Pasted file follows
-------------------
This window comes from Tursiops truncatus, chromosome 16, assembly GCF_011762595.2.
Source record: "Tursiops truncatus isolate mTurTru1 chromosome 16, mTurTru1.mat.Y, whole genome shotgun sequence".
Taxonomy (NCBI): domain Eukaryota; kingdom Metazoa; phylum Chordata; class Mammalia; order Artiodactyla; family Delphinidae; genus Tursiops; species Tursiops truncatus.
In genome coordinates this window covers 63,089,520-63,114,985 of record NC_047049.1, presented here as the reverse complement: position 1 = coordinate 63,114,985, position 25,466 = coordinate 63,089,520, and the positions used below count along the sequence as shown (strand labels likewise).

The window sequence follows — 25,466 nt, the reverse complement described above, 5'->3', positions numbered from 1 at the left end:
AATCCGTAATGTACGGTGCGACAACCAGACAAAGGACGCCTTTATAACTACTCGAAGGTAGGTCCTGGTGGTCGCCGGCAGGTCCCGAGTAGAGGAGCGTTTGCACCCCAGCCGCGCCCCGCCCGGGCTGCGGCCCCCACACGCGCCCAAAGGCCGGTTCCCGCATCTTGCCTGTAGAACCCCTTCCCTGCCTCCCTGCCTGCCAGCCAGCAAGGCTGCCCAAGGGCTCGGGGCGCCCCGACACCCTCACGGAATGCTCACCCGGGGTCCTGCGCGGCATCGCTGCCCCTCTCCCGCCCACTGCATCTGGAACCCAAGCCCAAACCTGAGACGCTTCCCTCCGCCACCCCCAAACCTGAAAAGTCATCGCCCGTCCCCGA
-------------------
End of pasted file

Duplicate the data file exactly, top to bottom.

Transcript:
This window comes from Tursiops truncatus, chromosome 16, assembly GCF_011762595.2.
Source record: "Tursiops truncatus isolate mTurTru1 chromosome 16, mTurTru1.mat.Y, whole genome shotgun sequence".
Taxonomy (NCBI): domain Eukaryota; kingdom Metazoa; phylum Chordata; class Mammalia; order Artiodactyla; family Delphinidae; genus Tursiops; species Tursiops truncatus.
In genome coordinates this window covers 63,089,520-63,114,985 of record NC_047049.1, presented here as the reverse complement: position 1 = coordinate 63,114,985, position 25,466 = coordinate 63,089,520, and the positions used below count along the sequence as shown (strand labels likewise).

The window sequence follows — 25,466 nt, the reverse complement described above, 5'->3', positions numbered from 1 at the left end:
AATCCGTAATGTACGGTGCGACAACCAGACAAAGGACGCCTTTATAACTACTCGAAGGTAGGTCCTGGTGGTCGCCGGCAGGTCCCGAGTAGAGGAGCGTTTGCACCCCAGCCGCGCCCCGCCCGGGCTGCGGCCCCCACACGCGCCCAAAGGCCGGTTCCCGCATCTTGCCTGTAGAACCCCTTCCCTGCCTCCCTGCCTGCCAGCCAGCAAGGCTGCCCAAGGGCTCGGGGCGCCCCGACACCCTCACGGAATGCTCACCCGGGGTCCTGCGCGGCATCGCTGCCCCTCTCCCGCCCACTGCATCTGGAACCCAAGCCCAAACCTGAGACGCTTCCCTCCGCCACCCCCAAACCTGAAAAGTCATCGCCCGTCCCCGA